UND Today

University of North Dakota’s Official News Source

A lot to celebrate at INMED’s 50th Anniversary

Thanks to Indians Into Medicine program, UND remains No. 1 for graduating Indigenous physicians, allied health professionals 

Guests took pictures at the entrance to the INMED Program’s 50th Anniversary event, which unfolded in the room in the background at the UND School of Medicine & Health Sciences. Photo by Tom Dennis/UND Today

“Currently, there are 155 medical schools in the United States,” said Dr. Joshua Wynne, dean of the UND School of Medicine & Health Sciences, addressing the crowd at a recent dinner.

“And there’s one that has the largest fraction of its class as American Indian or Alaska Native. Guess which one is No. 1 on that list?

“UND!” Wynne said with a flourish, and the crowd responded with applause and cheers. Understandably so, given that almost everyone in the room had helped the University achieve that No.-1-in-the-United States goal.

Wynne spoke on April 20 at the 50th Anniversary Celebration of the Indians Into Medicine program, a signature program at UND and one of the University’s best known and most respected claims to fame.

Dr. Joshua Wynne, dean of the School of Medicine & Health Sciences at UND, speaks at the Indians Into Medicine program’s recent 50th Anniversary Celebration. Photo by Tom Dennis/UND Today.

While the federal Indian Health Service offers grants to several universities under the INMED name, the program originated at UND in 1973 and has been active and funded every year since INMED’s inception.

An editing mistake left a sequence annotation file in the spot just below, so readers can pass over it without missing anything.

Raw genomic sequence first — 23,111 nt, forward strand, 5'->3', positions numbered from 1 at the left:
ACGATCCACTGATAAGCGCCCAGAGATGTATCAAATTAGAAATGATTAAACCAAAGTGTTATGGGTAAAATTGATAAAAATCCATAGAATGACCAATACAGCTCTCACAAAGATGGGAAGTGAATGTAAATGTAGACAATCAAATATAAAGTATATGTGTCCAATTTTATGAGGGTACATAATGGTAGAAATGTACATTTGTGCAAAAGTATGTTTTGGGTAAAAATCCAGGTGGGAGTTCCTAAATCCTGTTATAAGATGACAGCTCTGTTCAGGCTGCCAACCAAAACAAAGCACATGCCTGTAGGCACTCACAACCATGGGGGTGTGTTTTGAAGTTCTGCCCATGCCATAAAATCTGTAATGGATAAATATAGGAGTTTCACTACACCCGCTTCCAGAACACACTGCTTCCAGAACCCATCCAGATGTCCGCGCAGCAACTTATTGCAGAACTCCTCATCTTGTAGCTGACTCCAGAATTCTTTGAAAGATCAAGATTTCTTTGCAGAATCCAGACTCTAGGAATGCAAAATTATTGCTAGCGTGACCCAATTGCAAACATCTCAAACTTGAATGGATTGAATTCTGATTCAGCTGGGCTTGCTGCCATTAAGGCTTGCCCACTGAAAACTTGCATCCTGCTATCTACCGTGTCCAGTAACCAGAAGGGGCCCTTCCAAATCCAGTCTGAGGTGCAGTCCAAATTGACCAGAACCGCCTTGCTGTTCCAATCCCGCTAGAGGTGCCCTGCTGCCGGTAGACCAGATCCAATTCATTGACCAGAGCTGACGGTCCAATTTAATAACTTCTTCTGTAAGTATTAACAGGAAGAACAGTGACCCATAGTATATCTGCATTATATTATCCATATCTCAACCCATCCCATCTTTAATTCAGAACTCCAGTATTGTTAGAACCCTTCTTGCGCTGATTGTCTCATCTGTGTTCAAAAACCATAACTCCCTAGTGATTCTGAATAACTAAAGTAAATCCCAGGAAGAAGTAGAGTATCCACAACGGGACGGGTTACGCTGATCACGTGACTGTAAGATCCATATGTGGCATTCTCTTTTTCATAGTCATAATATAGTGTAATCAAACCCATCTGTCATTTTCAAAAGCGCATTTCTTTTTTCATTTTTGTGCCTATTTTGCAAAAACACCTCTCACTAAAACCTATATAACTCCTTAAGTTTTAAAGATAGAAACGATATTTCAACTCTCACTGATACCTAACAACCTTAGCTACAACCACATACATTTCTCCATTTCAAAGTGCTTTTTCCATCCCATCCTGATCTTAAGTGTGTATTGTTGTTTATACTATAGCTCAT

Today, the INMED program at UND has graduated more American Indian and Alaska Native physicians – nearly 300 – than any other university. In 2015, the National Congress of American Indians estimated that more than half of all of the active American Indian or Alaska Native medical doctors graduated from the UND INMED program.

Moreover, INMED also has graduated more than 330 other health providers, including physical and occupational therapists, medical laboratory scientists, physician assistants, and public health professionals, as cultivating and producing Indigenous professionals in all of those fields also is a big part of INMED’s mission.

Quite a change from 1972, the year before INMED’s founding, when there were only 26 American Indian physicians and one Indian dentist in the entire United States.

“You know, if we look back to 1973, who would have thought that we would have a room full of people like this at this point, to celebrate the successes of the program?” Wynne said at the 50th Anniversary event.

“And of course, that success is due to the efforts of people in this room, as well those who came before us. … So congratulations to all of you, and congratulations to the INMED program for 50 exceptional years.”

Dr. Adrienne Laverdure, a UND medical school and INMED program graduate, speaks about her career as a family physician in Wisconsin at the INMED program’s 50th Anniversary event. Photo by Tom Dennis/UND Today.

About 100 people attended the celebration and dinner, which was held on April 20 at the School of Medicine & Health Sciences. Guests included INMED students, alumni and their families, as well as faculty members, current and former administrators and friends of the program from near and far.

One thing that helps account for the loyalty that INMED inspires is the fact that the program’s work extends far beyond recruiting; indeed, it supports students throughout the length of their training. The help includes academic, career, and financial aid support and advisement; tutorial services and writing mentorship; access to the Stan Guardipee Memorial Student Loan Fund for emergency loans; social and cultural events; and a traditional Honoring Ceremony and inclusion in the INMED Alumni organization upon graduation.